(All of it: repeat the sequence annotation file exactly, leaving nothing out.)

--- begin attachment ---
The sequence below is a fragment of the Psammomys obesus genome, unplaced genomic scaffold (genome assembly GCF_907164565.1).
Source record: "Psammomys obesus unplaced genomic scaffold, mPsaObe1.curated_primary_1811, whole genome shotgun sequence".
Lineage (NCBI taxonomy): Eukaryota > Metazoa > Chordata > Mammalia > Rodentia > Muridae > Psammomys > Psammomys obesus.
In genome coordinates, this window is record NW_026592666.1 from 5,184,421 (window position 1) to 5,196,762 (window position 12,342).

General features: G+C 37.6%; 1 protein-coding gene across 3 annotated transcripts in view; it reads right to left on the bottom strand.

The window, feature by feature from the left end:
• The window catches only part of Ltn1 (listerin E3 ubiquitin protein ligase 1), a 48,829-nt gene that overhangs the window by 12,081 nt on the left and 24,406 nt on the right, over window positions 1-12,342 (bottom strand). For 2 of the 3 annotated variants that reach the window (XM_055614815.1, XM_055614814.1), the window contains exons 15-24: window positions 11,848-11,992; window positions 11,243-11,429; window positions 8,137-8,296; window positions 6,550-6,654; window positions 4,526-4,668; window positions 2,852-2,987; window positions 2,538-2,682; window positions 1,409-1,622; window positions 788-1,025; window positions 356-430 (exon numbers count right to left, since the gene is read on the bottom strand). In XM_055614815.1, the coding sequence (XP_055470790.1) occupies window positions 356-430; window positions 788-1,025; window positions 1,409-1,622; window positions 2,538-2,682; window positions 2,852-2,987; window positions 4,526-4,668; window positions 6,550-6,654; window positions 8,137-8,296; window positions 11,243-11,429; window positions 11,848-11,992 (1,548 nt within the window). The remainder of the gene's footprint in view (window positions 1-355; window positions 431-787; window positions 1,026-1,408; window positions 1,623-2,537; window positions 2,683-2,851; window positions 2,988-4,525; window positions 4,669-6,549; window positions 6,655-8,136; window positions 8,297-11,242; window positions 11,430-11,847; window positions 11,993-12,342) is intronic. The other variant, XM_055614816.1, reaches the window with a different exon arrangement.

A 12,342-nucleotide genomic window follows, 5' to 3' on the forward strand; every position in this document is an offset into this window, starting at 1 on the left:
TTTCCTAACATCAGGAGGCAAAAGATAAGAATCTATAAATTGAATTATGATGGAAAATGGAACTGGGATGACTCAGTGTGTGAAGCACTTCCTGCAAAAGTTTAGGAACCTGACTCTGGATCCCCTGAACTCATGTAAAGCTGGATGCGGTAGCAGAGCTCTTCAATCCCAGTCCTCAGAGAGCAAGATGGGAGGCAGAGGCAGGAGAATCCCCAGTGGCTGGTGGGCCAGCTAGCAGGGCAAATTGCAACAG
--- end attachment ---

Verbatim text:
The sequence below is a fragment of the Psammomys obesus genome, unplaced genomic scaffold (genome assembly GCF_907164565.1).
Source record: "Psammomys obesus unplaced genomic scaffold, mPsaObe1.curated_primary_1811, whole genome shotgun sequence".
Lineage (NCBI taxonomy): Eukaryota > Metazoa > Chordata > Mammalia > Rodentia > Muridae > Psammomys > Psammomys obesus.
In genome coordinates, this window is record NW_026592666.1 from 5,184,421 (window position 1) to 5,196,762 (window position 12,342).

General features: G+C 37.6%; 1 protein-coding gene across 3 annotated transcripts in view; it reads right to left on the bottom strand.

The window, feature by feature from the left end:
• The window catches only part of Ltn1 (listerin E3 ubiquitin protein ligase 1), a 48,829-nt gene that overhangs the window by 12,081 nt on the left and 24,406 nt on the right, over window positions 1-12,342 (bottom strand). For 2 of the 3 annotated variants that reach the window (XM_055614815.1, XM_055614814.1), the window contains exons 15-24: window positions 11,848-11,992; window positions 11,243-11,429; window positions 8,137-8,296; window positions 6,550-6,654; window positions 4,526-4,668; window positions 2,852-2,987; window positions 2,538-2,682; window positions 1,409-1,622; window positions 788-1,025; window positions 356-430 (exon numbers count right to left, since the gene is read on the bottom strand). In XM_055614815.1, the coding sequence (XP_055470790.1) occupies window positions 356-430; window positions 788-1,025; window positions 1,409-1,622; window positions 2,538-2,682; window positions 2,852-2,987; window positions 4,526-4,668; window positions 6,550-6,654; window positions 8,137-8,296; window positions 11,243-11,429; window positions 11,848-11,992 (1,548 nt within the window). The remainder of the gene's footprint in view (window positions 1-355; window positions 431-787; window positions 1,026-1,408; window positions 1,623-2,537; window positions 2,683-2,851; window positions 2,988-4,525; window positions 4,669-6,549; window positions 6,655-8,136; window positions 8,297-11,242; window positions 11,430-11,847; window positions 11,993-12,342) is intronic. The other variant, XM_055614816.1, reaches the window with a different exon arrangement.

A 12,342-nucleotide genomic window follows, 5' to 3' on the forward strand; every position in this document is an offset into this window, starting at 1 on the left:
TTTCCTAACATCAGGAGGCAAAAGATAAGAATCTATAAATTGAATTATGATGGAAAATGGAACTGGGATGACTCAGTGTGTGAAGCACTTCCTGCAAAAGTTTAGGAACCTGACTCTGGATCCCCTGAACTCATGTAAAGCTGGATGCGGTAGCAGAGCTCTTCAATCCCAGTCCTCAGAGAGCAAGATGGGAGGCAGAGGCAGGAGAATCCCCAGTGGCTGGTGGGCCAGCTAGCAGGGCAAATTGCAACAG